Google Axes Project Ara Market Test in Puerto Rico, Postpones Debut to 2016 Project Ara chalked delays for the modular smartphone up to 'lots of iterations…more than we thought.'
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Google has pulled the plug on a scheduled market test for Project Ara, its highly-anticipated modular smartphone compromising block components that users can affix and detach from a basic frame.
The pilot program, initially slated to kick off later this year in Puerto Rico, has been postponed until 2016 and moved to an as-yet-undisclosed location, Project Ara announced in a series of tweets hashtagged "#yeswearelate." The company said it is looking at different locations in the U.S. to debut the phones, and chalked up delays to "Lots of iterations…more than we thought."
In January, Project Ara lead Paul Eremenko said that the team had selected Puerto Rico for an initial market test because the island is well-connected, has designated free trade zones, and comprises a large mobile-first market where entry-level phones account for a majority of sales. The plan was for the phones to be sold in food trucks equipped with 3D printers to customize devices at point-of-sale.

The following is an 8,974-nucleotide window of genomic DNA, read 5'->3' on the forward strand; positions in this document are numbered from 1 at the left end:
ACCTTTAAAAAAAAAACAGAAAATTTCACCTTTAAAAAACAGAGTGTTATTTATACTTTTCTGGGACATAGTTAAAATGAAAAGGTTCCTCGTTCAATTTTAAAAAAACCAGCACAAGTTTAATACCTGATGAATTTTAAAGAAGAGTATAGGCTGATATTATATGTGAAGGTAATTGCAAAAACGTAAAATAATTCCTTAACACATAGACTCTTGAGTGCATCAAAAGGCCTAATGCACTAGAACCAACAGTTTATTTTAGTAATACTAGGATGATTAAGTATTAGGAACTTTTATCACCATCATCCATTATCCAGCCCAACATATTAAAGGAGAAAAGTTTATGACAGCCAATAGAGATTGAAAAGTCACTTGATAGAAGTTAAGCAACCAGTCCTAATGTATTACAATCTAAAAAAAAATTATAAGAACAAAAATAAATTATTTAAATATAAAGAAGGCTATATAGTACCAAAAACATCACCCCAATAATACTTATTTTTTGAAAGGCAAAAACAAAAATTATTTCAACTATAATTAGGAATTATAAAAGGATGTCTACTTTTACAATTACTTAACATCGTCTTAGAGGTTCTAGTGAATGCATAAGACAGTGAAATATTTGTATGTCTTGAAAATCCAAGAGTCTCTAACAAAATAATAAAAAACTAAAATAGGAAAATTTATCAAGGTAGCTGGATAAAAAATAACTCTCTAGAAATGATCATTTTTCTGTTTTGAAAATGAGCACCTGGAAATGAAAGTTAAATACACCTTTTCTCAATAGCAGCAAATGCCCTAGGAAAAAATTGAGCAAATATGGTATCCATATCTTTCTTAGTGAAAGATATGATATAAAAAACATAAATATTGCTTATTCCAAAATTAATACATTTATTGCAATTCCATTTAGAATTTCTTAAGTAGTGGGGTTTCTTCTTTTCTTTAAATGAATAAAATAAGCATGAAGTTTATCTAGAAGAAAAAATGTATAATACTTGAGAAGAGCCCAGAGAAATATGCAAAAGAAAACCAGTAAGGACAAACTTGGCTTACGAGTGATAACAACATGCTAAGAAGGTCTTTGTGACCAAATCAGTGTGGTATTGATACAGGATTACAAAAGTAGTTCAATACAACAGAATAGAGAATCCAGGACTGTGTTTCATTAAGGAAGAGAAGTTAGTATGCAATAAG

However, while Google cited difficulties related to the phone's interchangeable components, the company made no mention of the fact that Puerto Rico is currently in the throes of a severe debt crisis -- presumably a menacing climate for any market tests. The Project Ara team did say that the devices would come back to Puerto Rico eventually.
Project Ara is a part of Google's Advanced Technology and Projects (ATAP) division -- which will remain under Google following its recent restructuring into the Alphabet holding company. Typically, ATAP is tasked with realizing new products within a strict two-year time-limit, though Project Ara has already been given an extension.
The appeal of a modular smartphones lies in the fact that consumers can customize and replace various components piece by piece, including keyboards, cameras, batteries and speakers. And then, like an app store for hardware, developers would be able to sell their own invented modules on the Google Play Store and beyond.